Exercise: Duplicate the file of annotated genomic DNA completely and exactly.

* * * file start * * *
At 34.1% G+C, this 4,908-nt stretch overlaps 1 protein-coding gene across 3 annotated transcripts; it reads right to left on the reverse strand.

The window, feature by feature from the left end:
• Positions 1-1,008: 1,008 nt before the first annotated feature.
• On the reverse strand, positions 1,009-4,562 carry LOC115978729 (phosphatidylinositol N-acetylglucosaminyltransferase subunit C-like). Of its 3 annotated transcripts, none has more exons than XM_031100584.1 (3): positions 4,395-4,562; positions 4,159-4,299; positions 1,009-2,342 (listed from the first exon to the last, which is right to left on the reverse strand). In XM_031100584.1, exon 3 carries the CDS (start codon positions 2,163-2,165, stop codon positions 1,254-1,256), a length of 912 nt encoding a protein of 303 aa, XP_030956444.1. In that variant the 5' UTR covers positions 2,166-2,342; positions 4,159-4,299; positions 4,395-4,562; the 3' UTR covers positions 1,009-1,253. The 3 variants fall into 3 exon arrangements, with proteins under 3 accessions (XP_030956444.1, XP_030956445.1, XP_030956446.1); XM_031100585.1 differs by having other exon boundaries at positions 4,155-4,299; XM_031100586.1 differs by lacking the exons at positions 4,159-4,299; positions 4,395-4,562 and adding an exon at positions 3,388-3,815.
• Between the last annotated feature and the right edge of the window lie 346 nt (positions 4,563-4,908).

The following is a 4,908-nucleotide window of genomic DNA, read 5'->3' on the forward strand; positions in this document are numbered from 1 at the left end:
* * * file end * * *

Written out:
At 34.1% G+C, this 4,908-nt stretch overlaps 1 protein-coding gene across 3 annotated transcripts; it reads right to left on the reverse strand.

The window, feature by feature from the left end:
• Positions 1-1,008: 1,008 nt before the first annotated feature.
• On the reverse strand, positions 1,009-4,562 carry LOC115978729 (phosphatidylinositol N-acetylglucosaminyltransferase subunit C-like). Of its 3 annotated transcripts, none has more exons than XM_031100584.1 (3): positions 4,395-4,562; positions 4,159-4,299; positions 1,009-2,342 (listed from the first exon to the last, which is right to left on the reverse strand). In XM_031100584.1, exon 3 carries the CDS (start codon positions 2,163-2,165, stop codon positions 1,254-1,256), a length of 912 nt encoding a protein of 303 aa, XP_030956444.1. In that variant the 5' UTR covers positions 2,166-2,342; positions 4,159-4,299; positions 4,395-4,562; the 3' UTR covers positions 1,009-1,253. The 3 variants fall into 3 exon arrangements, with proteins under 3 accessions (XP_030956444.1, XP_030956445.1, XP_030956446.1); XM_031100585.1 differs by having other exon boundaries at positions 4,155-4,299; XM_031100586.1 differs by lacking the exons at positions 4,159-4,299; positions 4,395-4,562 and adding an exon at positions 3,388-3,815.
• Between the last annotated feature and the right edge of the window lie 346 nt (positions 4,563-4,908).

The following is a 4,908-nucleotide window of genomic DNA, read 5'->3' on the forward strand; positions in this document are numbered from 1 at the left end: